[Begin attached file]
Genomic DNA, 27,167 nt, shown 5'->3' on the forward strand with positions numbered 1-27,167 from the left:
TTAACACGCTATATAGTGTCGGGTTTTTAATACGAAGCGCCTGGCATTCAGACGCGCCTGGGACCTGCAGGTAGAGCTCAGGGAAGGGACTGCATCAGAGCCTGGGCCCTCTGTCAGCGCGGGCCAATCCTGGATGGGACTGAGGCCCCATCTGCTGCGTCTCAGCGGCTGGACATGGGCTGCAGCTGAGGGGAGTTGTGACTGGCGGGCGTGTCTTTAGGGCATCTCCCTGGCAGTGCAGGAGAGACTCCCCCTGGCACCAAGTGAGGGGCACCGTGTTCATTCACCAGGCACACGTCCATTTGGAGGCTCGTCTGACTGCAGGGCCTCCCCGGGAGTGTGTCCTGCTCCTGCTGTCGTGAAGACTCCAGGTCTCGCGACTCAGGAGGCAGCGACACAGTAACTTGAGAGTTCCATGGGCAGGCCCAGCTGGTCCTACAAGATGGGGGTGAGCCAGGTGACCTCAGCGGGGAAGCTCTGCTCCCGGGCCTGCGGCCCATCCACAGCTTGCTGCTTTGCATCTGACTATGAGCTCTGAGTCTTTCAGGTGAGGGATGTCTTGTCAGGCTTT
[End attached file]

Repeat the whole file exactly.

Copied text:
Genomic DNA, 27,167 nt, shown 5'->3' on the forward strand with positions numbered 1-27,167 from the left:
TTAACACGCTATATAGTGTCGGGTTTTTAATACGAAGCGCCTGGCATTCAGACGCGCCTGGGACCTGCAGGTAGAGCTCAGGGAAGGGACTGCATCAGAGCCTGGGCCCTCTGTCAGCGCGGGCCAATCCTGGATGGGACTGAGGCCCCATCTGCTGCGTCTCAGCGGCTGGACATGGGCTGCAGCTGAGGGGAGTTGTGACTGGCGGGCGTGTCTTTAGGGCATCTCCCTGGCAGTGCAGGAGAGACTCCCCCTGGCACCAAGTGAGGGGCACCGTGTTCATTCACCAGGCACACGTCCATTTGGAGGCTCGTCTGACTGCAGGGCCTCCCCGGGAGTGTGTCCTGCTCCTGCTGTCGTGAAGACTCCAGGTCTCGCGACTCAGGAGGCAGCGACACAGTAACTTGAGAGTTCCATGGGCAGGCCCAGCTGGTCCTACAAGATGGGGGTGAGCCAGGTGACCTCAGCGGGGAAGCTCTGCTCCCGGGCCTGCGGCCCATCCACAGCTTGCTGCTTTGCATCTGACTATGAGCTCTGAGTCTTTCAGGTGAGGGATGTCTTGTCAGGCTTT